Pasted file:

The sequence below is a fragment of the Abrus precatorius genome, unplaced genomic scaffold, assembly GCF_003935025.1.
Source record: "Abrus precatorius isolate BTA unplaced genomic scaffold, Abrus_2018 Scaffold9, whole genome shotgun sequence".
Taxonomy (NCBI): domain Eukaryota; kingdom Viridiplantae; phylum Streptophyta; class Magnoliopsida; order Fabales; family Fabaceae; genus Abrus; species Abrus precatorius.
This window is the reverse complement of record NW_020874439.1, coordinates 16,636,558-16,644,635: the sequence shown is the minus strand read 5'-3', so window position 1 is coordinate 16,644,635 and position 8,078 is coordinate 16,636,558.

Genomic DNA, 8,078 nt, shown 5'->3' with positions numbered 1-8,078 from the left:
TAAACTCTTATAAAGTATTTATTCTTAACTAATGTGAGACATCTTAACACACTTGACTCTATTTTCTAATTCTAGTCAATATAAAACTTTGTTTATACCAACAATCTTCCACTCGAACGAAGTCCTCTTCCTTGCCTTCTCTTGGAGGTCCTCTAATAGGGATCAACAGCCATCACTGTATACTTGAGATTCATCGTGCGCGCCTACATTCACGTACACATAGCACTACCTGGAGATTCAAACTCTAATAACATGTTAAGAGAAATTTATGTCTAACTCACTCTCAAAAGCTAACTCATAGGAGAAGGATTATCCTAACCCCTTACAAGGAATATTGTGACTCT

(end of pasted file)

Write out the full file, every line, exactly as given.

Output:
The sequence below is a fragment of the Abrus precatorius genome, unplaced genomic scaffold, assembly GCF_003935025.1.
Source record: "Abrus precatorius isolate BTA unplaced genomic scaffold, Abrus_2018 Scaffold9, whole genome shotgun sequence".
Taxonomy (NCBI): domain Eukaryota; kingdom Viridiplantae; phylum Streptophyta; class Magnoliopsida; order Fabales; family Fabaceae; genus Abrus; species Abrus precatorius.
This window is the reverse complement of record NW_020874439.1, coordinates 16,636,558-16,644,635: the sequence shown is the minus strand read 5'-3', so window position 1 is coordinate 16,644,635 and position 8,078 is coordinate 16,636,558.

Genomic DNA, 8,078 nt, shown 5'->3' with positions numbered 1-8,078 from the left:
TAAACTCTTATAAAGTATTTATTCTTAACTAATGTGAGACATCTTAACACACTTGACTCTATTTTCTAATTCTAGTCAATATAAAACTTTGTTTATACCAACAATCTTCCACTCGAACGAAGTCCTCTTCCTTGCCTTCTCTTGGAGGTCCTCTAATAGGGATCAACAGCCATCACTGTATACTTGAGATTCATCGTGCGCGCCTACATTCACGTACACATAGCACTACCTGGAGATTCAAACTCTAATAACATGTTAAGAGAAATTTATGTCTAACTCACTCTCAAAAGCTAACTCATAGGAGAAGGATTATCCTAACCCCTTACAAGGAATATTGTGACTCT